Monday, April 30, 2007

Similar Diversity

Just read that my friend Shannon went to Stratford-upon-Avon in Warwickshire* this weekend and saw "A Midsummer's Night Dream" performed in English and Bengali. The moment I read that line I stopped. You should too. In fact, go ahead, read it again ... Shakespeare in English and Bengali. . . that's kinda like the King James Version read by a hillbilly. Nothing wrong with it but definitely taking on a whole new flavor with sound alone.

Diversity must have been the word of the day for this weekend on the Universe planning calendar.

On Saturday I was struck by the spectrum of personalities, professions, and backgrounds represented at the AIDS hospice -- A veteran shares a room with a formerly homeless man (and isn't it ironic that someone without shelter finally finds it in his dying days). A man whose Indian relatives want to fly him home even though he's being eaten alive by cancer in the most gruesome way you can imagine is in the next room. A mother and grandmother who barely looks old enough to be the mother part of that is there as is someone who most likely earned her living on the streets (and I don't mean collecting cans). One man has the happy knowledge that he's just there for a few weeks since he gets to soon go home after we make sure he's really ready to be back on his feet. And then . . . there's the 18-year-old who was born with AIDS. I had to gasp when I heard. Is it possible? Yes. Was I ready to hear that AIDS babies were now grown ups? Not really.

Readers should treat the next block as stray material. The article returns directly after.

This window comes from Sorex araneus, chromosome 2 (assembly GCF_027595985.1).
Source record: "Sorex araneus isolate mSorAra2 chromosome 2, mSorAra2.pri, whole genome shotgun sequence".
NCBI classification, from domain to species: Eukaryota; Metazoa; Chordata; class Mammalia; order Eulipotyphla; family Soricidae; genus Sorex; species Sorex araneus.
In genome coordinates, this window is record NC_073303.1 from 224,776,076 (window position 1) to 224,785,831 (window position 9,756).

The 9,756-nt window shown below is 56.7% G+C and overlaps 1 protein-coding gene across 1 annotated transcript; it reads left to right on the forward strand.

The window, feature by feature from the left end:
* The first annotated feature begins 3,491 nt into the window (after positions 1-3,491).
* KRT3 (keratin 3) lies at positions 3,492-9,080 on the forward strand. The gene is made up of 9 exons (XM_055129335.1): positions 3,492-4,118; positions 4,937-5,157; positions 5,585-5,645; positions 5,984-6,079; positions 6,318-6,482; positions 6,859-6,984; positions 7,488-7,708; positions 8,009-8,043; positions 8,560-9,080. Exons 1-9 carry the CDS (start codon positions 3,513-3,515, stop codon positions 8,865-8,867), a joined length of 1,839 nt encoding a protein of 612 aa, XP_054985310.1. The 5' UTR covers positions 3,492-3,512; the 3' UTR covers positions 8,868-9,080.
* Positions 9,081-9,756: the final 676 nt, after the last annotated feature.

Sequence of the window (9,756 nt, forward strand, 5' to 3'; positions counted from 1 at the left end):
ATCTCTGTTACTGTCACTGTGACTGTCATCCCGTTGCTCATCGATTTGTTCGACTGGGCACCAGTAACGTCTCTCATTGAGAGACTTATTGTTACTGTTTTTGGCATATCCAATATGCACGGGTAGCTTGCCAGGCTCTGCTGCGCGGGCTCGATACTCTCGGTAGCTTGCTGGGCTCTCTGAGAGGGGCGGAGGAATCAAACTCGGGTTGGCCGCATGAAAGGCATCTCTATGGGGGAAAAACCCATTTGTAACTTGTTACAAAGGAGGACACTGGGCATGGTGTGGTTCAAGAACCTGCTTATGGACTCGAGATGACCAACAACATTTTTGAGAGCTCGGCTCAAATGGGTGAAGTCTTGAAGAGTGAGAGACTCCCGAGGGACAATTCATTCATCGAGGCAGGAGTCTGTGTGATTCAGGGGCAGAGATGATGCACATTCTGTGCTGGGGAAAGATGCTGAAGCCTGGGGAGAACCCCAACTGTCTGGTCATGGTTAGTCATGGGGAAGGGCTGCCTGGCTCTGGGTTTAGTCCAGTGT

So position my Saturday morning in the midst of my Friday and Saturday nights when I was delving into the world of politics and social activism by way of private parties and big events and you've got quite the diverse weekend. Add in my stop by my community in Tomball and one more late night gathering of "folks representing the spectrum" at some friends' house and well . . . Shakespeare in Bengali might not seem so strange.

One more thing ... if you've never danced with a partner who is wearing a feather boa, then you've not really attended a charity event like I get the pleasure of experiencing.

You might not want my life, but you certainly would have a hard time arguing that it's not interesting!

*Please note that this post has been edited because of the diverse knowledge base of this blog's readers (see comments). . . Not much of a surprise that I was once again geographically challenged!

1 comment:

Anonymous said...

not wanting ot be TOO pedantic... but Stratford is in the county of Warwickshire (pronounced Worickshire) ;)